This is the previous tree and it just pulled up all the cement around it because the roots system was probably compromised. The trees on Clifton road need professional care. There should be a move to declare these trees heritage. They’ve certainly been around us longer than most of us and they should be there for at least a 100 more years. The argument that trees don’t grow along roads is questionable as I have seen towering trees lining roads and avenues in other countries.

A massive Banyan tree uprooted the surrounding cement and debris after the monsoon rains in 2019. Photo by Marvi Mazhar

Sindh laws & mapping
Under the Sindh Local Government Act (2013), an optional function of the Karachi Metropolitan Corporation and the representative District Municipal Corporation is to plant trees and ensure their protection.
Section 51 of this law says that:
(1) A Corporation, Municipal Committee or Town Committee may plant trees on public streets and other public places within the Local Area and take all such steps as may be necessary for the plantation and protection of trees on such streets and places.
(2) The Council concerned may in the prescribed manner and with the previous sanction of Government, frame and enforce and arboriculture plan.
The Sindh Plantation, Maintenance of Trees & Public Parks Ordinance (2002) compels the Sindh Local Government to plan, develop, and maintain parks and trees. Section 3 says that, “Any Agency shall, subject to rules and regulations of Government and within the limits of funds at its disposal, plan and develop, plantation, maintenance of trees and public parks and cause to be maintained trees and public parks in accordance with this Ordinance.
Section 5 of this law permits the felling or cutting of trees only after permission is granted. It states, “(1) Subject to the provisions of this Ordinance, no person shall, without the written permission of the Authorized Officer fell or cut any trees growing on any land, except where felling or cutting is in compliance with any obligation imposed by or under any law or is otherwise in public interest.”

A map with identified Banyan trees, parks, and nearby institutions within the two zones. Maps by Uzayr Agha

Despite the presence of more than seven consulates, five well-respected and high-profile schools and universities, and two large upscale hospitals in the vicinity, no one has stepped forward to adopt or bring up the preservation of these trees. Moreover, the inability of any government agency to regularly maintain and care for these heritage trees as their primary function prompts us to examine and learn from regional precedents that have succeeded in developing and preserving natural heritage amid dense urban fabrics.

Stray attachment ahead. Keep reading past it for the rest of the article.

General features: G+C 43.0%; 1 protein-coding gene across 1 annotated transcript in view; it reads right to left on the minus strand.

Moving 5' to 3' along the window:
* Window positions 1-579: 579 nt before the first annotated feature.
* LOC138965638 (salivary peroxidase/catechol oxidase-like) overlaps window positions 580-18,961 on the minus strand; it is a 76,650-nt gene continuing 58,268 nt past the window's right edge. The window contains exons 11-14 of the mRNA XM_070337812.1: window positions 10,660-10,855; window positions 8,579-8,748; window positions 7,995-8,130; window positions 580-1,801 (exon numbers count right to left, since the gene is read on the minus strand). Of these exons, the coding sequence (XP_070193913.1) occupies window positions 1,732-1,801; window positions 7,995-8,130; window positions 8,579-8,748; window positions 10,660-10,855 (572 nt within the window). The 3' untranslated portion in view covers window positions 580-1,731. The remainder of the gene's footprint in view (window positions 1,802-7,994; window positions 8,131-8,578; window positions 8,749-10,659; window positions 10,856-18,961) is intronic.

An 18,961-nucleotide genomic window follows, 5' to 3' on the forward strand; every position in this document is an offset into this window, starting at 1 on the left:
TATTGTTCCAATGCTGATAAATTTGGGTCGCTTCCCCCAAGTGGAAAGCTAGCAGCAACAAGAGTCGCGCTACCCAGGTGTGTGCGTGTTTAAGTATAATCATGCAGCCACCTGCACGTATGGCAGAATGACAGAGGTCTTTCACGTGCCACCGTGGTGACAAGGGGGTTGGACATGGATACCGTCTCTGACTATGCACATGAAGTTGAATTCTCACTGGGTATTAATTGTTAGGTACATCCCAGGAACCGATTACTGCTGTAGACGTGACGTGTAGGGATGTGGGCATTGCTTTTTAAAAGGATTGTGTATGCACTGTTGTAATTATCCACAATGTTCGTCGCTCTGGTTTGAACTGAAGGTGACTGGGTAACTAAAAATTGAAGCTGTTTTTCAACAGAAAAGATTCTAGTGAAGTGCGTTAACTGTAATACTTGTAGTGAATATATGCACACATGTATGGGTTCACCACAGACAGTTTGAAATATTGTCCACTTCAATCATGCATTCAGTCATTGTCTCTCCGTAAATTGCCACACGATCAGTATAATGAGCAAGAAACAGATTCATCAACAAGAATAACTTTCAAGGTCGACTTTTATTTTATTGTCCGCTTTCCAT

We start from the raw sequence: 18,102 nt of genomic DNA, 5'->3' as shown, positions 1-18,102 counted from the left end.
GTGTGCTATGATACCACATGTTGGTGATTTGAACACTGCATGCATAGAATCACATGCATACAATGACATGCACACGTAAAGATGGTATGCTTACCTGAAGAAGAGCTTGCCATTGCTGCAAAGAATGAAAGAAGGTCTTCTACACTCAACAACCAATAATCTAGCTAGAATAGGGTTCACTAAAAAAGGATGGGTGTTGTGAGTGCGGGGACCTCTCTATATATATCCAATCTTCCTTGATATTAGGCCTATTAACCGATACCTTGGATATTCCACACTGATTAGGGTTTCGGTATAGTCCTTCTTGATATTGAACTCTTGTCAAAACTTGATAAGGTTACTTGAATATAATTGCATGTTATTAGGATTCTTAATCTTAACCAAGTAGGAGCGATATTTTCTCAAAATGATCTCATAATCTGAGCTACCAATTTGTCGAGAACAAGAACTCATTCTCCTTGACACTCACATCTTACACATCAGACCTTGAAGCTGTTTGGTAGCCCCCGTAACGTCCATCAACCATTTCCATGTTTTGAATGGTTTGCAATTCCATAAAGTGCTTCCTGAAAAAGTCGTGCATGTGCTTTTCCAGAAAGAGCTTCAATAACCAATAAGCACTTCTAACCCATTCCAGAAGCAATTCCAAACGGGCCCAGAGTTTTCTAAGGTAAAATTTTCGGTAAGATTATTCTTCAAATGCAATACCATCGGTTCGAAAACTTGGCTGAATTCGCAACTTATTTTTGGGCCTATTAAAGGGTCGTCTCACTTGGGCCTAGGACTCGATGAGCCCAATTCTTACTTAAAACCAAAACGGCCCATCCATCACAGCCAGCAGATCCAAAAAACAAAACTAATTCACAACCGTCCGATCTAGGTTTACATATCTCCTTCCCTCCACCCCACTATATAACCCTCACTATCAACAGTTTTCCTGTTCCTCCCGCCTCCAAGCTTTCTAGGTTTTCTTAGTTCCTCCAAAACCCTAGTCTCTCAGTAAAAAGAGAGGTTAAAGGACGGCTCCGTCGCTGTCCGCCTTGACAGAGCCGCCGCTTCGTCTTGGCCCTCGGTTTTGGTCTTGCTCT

Regional examples
Within a South Asian context, The Karnataka Trees Preservation Act (1976) is a well drafted law that covers multiple aspects related to the preservation of trees in India. Each urban and rural area has a designated Tree Authority to ensure maximum effectiveness and timely service provision.

Individual Tree Authorities are responsible for carrying out a census of all trees, planting and maintaining existing trees, and replacing and transplanting trees that are a danger to life and property.

Another important provision of this act is that no person, either an owner or occupant, can cut trees on their land without permission from the Tree Authority of that area. Finally, each Tree Authority can also specify the number of trees to be planted by each individual that comes under their jurisdiction.

Karachi must learn from the example of Karnataka and take it a step further by maintaining and recording a database as a Heritage Trees Scheme. Citizens, students, and residents should be able to submit an online heritage tree nomination form to recommend that a tree be protected as natural heritage. Once nominated, the trees should be carefully inspected by a local tree authority and, if merited, placed on a separate registry that contains essential details on the tree species, measurements, geo-coordinates, and nearby urban markers.

Furthermore, trees identified as natural heritage or of particular importance should be appropriately labelled and fenced to avoid vandalism. In the example of the Banyan trees, additional measures including lime injections to prevent termite and root pruning must also be employed.

Karachi lacks the involvement of local communities in heritage protection, and if such a policy was implemented, it would go far in creating a sense of city ownership among Karachi’s residents. Communities must engage in mohalla baazi on a neighbourhood level to agitate the local government bodies to properly foresee the future of Old Clifton amid a rapidly changing skyline. If Karachi’s natural heritage fabric is to survive long enough to benefit future generations, a collective voice must engage in more than just a public-private partnership to ensure the survival of their city’s natural heritage.

The article was co-authored by Marvi Mazhar, Uzayr Agha, and Umed Ali